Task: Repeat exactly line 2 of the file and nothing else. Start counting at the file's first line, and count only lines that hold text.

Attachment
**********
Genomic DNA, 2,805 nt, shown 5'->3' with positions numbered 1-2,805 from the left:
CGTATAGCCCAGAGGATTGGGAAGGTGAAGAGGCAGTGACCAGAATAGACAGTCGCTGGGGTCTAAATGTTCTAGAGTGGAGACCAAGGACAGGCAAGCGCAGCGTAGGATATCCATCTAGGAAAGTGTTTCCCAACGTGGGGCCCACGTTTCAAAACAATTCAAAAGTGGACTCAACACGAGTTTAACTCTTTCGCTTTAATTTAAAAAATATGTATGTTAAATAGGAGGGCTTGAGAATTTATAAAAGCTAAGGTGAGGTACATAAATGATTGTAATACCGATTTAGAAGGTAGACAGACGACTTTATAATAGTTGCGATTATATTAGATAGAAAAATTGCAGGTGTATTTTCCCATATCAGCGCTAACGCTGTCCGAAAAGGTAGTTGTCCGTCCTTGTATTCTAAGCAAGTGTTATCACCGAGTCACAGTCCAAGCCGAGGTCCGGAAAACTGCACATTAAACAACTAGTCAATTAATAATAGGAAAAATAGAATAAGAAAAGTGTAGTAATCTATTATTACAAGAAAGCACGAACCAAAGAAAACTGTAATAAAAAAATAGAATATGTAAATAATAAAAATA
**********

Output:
CGTATAGCCCAGAGGATTGGGAAGGTGAAGAGGCAGTGACCAGAATAGACAGTCGCTGGGGTCTAAATGTTCTAGAGTGGAGACCAAGGACAGGCAAGCGCAGCGTAGGATATCCATCTAGGAAAGTGTTTCCCAACGTGGGGCCCACGTTTCAAAACAATTCAAAAGTGGACTCAACACGAGTTTAACTCTTTCGCTTTAATTTAAAAAATATGTATGTTAAATAGGAGGGCTTGAGAATTTATAAAAGCTAAGGTGAGGTACATAAATGATTGTAATACCGATTTAGAAGGTAGACAGACGACTTTATAATAGTTGCGATTATATTAGATAGAAAAATTGCAGGTGTATTTTCCCATATCAGCGCTAACGCTGTCCGAAAAGGTAGTTGTCCGTCCTTGTATTCTAAGCAAGTGTTATCACCGAGTCACAGTCCAAGCCGAGGTCCGGAAAACTGCACATTAAACAACTAGTCAATTAATAATAGGAAAAATAGAATAAGAAAAGTGTAGTAATCTATTATTACAAGAAAGCACGAACCAAAGAAAACTGTAATAAAAAAATAGAATATGTAAATAATAAAAATA